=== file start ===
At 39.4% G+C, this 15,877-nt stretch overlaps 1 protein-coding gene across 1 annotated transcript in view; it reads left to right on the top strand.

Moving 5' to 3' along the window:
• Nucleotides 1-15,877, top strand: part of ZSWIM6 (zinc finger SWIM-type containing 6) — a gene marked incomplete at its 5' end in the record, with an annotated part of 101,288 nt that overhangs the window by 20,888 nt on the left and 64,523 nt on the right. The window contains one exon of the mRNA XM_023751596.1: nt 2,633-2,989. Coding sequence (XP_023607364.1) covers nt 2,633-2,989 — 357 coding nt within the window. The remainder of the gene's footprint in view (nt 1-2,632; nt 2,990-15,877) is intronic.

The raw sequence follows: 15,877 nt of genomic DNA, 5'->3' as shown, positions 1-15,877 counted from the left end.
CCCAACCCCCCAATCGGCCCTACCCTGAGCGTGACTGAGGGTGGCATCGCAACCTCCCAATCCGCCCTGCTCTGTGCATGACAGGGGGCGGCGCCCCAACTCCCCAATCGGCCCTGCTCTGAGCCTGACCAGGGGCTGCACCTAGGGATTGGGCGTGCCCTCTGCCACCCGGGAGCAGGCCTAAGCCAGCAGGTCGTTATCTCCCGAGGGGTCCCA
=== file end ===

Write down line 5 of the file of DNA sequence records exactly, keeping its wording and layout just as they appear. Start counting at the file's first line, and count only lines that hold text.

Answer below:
CCCAACCCCCCAATCGGCCCTACCCTGAGCGTGACTGAGGGTGGCATCGCAACCTCCCAATCCGCCCTGCTCTGTGCATGACAGGGGGCGGCGCCCCAACTCCCCAATCGGCCCTGCTCTGAGCCTGACCAGGGGCTGCACCTAGGGATTGGGCGTGCCCTCTGCCACCCGGGAGCAGGCCTAAGCCAGCAGGTCGTTATCTCCCGAGGGGTCCCA